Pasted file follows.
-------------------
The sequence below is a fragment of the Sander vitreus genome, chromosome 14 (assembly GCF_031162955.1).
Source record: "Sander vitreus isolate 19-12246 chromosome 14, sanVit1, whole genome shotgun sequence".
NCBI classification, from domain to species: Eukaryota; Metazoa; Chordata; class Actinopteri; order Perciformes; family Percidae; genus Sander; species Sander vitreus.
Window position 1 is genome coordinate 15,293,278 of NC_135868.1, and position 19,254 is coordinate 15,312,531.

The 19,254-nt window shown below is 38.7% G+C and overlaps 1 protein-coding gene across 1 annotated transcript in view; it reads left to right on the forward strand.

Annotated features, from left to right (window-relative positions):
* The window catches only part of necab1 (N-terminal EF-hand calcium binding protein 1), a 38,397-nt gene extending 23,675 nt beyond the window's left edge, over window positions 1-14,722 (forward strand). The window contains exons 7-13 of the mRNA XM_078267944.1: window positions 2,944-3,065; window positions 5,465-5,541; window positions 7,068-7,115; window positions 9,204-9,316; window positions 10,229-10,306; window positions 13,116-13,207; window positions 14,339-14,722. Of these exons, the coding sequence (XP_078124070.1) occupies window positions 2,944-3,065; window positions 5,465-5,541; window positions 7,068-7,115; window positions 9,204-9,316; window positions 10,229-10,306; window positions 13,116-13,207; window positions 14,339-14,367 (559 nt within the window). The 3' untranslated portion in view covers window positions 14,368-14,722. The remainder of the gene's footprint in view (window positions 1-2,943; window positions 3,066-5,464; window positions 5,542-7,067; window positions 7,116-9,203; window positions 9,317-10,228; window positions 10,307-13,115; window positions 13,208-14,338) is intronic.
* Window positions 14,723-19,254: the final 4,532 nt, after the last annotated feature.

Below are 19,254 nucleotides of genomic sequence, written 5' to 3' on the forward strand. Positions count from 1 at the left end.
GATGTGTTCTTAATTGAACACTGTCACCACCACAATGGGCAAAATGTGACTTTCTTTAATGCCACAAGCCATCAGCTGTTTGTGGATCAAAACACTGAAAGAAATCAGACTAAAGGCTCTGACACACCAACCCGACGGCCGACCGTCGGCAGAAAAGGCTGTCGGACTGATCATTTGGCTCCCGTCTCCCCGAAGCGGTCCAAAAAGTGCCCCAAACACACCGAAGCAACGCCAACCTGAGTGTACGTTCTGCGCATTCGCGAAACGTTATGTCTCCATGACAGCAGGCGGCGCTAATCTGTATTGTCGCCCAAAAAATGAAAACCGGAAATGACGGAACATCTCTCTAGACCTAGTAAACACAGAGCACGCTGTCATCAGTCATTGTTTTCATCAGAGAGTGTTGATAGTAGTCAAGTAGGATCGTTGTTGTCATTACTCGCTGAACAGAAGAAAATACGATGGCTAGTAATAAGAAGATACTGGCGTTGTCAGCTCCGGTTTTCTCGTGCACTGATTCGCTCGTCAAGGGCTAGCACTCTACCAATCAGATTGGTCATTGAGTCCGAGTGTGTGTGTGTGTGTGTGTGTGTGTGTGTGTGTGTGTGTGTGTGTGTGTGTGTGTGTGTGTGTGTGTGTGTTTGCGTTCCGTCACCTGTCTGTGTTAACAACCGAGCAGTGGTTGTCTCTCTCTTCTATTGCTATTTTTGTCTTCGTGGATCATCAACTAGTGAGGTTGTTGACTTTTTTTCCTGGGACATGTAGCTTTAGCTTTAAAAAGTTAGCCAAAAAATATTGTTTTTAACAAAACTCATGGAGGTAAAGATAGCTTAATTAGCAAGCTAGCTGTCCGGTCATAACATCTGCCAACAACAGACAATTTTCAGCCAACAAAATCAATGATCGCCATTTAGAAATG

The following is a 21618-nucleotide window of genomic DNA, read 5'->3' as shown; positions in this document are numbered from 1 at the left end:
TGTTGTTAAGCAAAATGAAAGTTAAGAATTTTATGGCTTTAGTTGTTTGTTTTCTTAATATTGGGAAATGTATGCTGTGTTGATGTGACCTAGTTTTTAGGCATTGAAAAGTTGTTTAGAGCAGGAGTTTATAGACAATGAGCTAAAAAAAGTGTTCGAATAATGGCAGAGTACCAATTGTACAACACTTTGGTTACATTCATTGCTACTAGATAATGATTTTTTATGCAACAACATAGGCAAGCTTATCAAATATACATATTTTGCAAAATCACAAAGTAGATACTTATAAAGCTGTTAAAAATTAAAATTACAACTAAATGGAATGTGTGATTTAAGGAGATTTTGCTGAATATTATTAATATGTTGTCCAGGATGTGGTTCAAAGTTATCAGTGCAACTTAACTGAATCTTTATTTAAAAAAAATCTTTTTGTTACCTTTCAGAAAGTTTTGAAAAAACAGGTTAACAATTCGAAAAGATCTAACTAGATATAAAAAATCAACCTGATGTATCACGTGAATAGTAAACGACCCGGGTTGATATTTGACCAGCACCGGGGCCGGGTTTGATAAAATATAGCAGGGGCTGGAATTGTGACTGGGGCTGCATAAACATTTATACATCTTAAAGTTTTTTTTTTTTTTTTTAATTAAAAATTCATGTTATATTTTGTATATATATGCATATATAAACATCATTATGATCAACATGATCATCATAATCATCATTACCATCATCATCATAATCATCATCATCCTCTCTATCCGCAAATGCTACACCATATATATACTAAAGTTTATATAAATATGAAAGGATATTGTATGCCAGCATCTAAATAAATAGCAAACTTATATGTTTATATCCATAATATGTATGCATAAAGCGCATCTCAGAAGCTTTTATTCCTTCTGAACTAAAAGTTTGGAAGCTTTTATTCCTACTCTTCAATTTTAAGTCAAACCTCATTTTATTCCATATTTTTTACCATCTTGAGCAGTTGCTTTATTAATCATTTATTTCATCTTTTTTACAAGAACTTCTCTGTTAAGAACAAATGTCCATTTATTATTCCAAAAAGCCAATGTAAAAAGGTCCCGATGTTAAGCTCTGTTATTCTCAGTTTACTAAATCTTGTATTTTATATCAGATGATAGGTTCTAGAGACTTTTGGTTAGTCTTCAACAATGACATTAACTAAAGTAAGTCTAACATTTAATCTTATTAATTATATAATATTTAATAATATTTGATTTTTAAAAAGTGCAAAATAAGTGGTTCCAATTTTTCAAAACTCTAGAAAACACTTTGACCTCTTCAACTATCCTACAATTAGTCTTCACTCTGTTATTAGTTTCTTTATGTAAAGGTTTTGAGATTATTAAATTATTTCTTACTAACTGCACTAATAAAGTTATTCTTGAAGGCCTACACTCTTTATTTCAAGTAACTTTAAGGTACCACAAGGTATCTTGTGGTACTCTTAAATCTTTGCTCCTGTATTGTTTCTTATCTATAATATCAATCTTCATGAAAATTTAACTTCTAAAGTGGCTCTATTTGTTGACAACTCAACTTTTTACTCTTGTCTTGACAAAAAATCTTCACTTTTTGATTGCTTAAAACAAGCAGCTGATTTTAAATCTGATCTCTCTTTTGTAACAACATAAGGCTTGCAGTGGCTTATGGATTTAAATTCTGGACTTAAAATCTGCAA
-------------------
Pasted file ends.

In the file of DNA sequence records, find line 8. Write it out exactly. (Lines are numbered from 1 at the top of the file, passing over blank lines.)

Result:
* Window positions 14,723-19,254: the final 4,532 nt, after the last annotated feature.